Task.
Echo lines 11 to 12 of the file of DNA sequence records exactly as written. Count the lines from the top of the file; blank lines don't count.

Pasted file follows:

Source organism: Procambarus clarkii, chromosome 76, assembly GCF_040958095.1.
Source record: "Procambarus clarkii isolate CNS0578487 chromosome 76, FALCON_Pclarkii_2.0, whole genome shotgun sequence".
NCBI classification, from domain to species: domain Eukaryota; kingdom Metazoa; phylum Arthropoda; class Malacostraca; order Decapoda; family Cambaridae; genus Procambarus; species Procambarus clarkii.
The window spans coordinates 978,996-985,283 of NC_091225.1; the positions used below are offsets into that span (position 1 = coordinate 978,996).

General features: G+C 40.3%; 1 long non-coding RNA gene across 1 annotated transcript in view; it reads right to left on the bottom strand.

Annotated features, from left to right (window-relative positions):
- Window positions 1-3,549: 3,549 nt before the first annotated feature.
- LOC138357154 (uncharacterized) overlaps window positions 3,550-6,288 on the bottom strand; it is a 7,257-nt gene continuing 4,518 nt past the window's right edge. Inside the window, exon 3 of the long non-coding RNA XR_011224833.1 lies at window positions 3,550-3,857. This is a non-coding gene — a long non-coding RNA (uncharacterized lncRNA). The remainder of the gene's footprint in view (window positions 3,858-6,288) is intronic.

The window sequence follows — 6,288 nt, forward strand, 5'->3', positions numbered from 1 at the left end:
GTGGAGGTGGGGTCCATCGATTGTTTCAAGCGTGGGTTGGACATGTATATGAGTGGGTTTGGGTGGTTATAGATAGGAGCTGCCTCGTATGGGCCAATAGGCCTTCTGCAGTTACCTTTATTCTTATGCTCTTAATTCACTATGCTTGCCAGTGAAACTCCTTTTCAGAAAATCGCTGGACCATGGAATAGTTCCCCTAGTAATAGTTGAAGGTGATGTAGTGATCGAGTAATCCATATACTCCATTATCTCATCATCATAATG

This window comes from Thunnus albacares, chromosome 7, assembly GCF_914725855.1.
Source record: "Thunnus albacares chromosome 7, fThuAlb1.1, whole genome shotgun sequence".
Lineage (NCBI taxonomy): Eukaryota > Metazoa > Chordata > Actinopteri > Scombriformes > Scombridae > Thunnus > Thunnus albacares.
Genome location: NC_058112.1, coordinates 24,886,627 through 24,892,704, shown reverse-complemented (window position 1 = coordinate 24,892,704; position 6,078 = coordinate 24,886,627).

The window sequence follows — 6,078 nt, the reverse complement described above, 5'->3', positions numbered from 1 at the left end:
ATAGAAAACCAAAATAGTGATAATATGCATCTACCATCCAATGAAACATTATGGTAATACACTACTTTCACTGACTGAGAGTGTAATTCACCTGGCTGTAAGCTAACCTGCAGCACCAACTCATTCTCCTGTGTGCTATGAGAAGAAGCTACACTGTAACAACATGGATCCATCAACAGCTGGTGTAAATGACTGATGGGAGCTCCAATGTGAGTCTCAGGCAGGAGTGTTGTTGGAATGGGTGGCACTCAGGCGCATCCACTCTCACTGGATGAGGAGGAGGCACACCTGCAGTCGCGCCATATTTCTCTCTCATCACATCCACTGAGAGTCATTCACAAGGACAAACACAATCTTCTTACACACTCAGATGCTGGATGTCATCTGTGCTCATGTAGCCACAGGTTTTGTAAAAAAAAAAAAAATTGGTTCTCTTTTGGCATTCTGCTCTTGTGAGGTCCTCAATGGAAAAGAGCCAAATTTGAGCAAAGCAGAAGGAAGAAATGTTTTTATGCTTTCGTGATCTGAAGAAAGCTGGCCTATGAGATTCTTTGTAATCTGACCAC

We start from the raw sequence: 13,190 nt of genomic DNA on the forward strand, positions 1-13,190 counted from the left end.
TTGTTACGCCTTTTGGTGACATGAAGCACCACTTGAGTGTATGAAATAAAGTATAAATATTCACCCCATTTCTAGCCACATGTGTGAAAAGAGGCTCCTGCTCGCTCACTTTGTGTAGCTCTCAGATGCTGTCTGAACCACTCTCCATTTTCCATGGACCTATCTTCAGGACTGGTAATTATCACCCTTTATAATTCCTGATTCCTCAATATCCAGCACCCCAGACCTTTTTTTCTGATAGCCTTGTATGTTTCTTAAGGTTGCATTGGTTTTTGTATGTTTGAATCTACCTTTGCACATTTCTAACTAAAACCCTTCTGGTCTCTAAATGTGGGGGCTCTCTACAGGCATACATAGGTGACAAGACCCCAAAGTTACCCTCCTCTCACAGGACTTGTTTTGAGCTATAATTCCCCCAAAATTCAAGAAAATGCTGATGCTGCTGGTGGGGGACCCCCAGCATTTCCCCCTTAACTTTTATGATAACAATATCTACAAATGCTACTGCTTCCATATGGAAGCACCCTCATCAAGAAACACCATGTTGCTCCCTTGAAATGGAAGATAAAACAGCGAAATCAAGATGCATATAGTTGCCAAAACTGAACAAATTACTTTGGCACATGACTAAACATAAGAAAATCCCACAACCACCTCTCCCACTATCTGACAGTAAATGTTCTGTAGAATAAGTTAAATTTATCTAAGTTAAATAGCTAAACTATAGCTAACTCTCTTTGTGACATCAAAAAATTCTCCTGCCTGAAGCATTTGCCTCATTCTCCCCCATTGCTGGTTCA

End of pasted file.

This window comes from Thunnus albacares, chromosome 7, assembly GCF_914725855.1.
Source record: "Thunnus albacares chromosome 7, fThuAlb1.1, whole genome shotgun sequence".